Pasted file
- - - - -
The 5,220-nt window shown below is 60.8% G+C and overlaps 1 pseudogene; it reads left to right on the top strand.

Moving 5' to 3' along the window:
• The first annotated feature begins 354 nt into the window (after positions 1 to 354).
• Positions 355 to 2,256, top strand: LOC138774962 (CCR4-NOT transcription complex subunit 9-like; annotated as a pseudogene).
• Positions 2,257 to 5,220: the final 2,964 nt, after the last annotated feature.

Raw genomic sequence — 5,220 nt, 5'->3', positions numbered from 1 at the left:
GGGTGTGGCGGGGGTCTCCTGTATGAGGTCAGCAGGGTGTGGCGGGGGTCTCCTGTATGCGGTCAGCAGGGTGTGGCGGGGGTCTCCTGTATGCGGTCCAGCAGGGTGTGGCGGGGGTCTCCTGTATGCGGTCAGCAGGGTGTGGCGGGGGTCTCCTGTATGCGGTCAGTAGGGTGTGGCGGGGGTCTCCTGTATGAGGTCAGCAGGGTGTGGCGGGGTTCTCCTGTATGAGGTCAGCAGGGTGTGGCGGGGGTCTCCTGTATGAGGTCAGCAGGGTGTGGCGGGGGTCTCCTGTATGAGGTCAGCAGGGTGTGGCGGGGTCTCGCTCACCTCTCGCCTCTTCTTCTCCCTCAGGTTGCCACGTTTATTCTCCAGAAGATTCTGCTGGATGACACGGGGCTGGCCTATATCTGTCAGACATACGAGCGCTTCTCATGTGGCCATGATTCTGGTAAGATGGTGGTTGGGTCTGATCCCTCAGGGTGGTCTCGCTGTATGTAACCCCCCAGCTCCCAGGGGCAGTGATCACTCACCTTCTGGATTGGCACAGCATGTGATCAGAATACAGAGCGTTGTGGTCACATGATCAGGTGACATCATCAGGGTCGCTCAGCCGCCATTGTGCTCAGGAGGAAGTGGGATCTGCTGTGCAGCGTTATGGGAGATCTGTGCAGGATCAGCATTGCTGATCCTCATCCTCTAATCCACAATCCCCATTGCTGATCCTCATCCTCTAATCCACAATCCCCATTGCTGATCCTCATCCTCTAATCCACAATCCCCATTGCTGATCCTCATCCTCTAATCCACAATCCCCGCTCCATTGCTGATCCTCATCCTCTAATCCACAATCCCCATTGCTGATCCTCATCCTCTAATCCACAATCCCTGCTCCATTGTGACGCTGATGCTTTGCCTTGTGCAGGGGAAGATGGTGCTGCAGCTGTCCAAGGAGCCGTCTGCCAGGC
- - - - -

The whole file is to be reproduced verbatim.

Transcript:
The 5,220-nt window shown below is 60.8% G+C and overlaps 1 pseudogene; it reads left to right on the top strand.

Moving 5' to 3' along the window:
• The first annotated feature begins 354 nt into the window (after positions 1 to 354).
• Positions 355 to 2,256, top strand: LOC138774962 (CCR4-NOT transcription complex subunit 9-like; annotated as a pseudogene).
• Positions 2,257 to 5,220: the final 2,964 nt, after the last annotated feature.

Raw genomic sequence — 5,220 nt, 5'->3', positions numbered from 1 at the left:
GGGTGTGGCGGGGGTCTCCTGTATGAGGTCAGCAGGGTGTGGCGGGGGTCTCCTGTATGCGGTCAGCAGGGTGTGGCGGGGGTCTCCTGTATGCGGTCCAGCAGGGTGTGGCGGGGGTCTCCTGTATGCGGTCAGCAGGGTGTGGCGGGGGTCTCCTGTATGCGGTCAGTAGGGTGTGGCGGGGGTCTCCTGTATGAGGTCAGCAGGGTGTGGCGGGGTTCTCCTGTATGAGGTCAGCAGGGTGTGGCGGGGGTCTCCTGTATGAGGTCAGCAGGGTGTGGCGGGGGTCTCCTGTATGAGGTCAGCAGGGTGTGGCGGGGTCTCGCTCACCTCTCGCCTCTTCTTCTCCCTCAGGTTGCCACGTTTATTCTCCAGAAGATTCTGCTGGATGACACGGGGCTGGCCTATATCTGTCAGACATACGAGCGCTTCTCATGTGGCCATGATTCTGGTAAGATGGTGGTTGGGTCTGATCCCTCAGGGTGGTCTCGCTGTATGTAACCCCCCAGCTCCCAGGGGCAGTGATCACTCACCTTCTGGATTGGCACAGCATGTGATCAGAATACAGAGCGTTGTGGTCACATGATCAGGTGACATCATCAGGGTCGCTCAGCCGCCATTGTGCTCAGGAGGAAGTGGGATCTGCTGTGCAGCGTTATGGGAGATCTGTGCAGGATCAGCATTGCTGATCCTCATCCTCTAATCCACAATCCCCATTGCTGATCCTCATCCTCTAATCCACAATCCCCATTGCTGATCCTCATCCTCTAATCCACAATCCCCATTGCTGATCCTCATCCTCTAATCCACAATCCCCGCTCCATTGCTGATCCTCATCCTCTAATCCACAATCCCCATTGCTGATCCTCATCCTCTAATCCACAATCCCTGCTCCATTGTGACGCTGATGCTTTGCCTTGTGCAGGGGAAGATGGTGCTGCAGCTGTCCAAGGAGCCGTCTGCCAGGC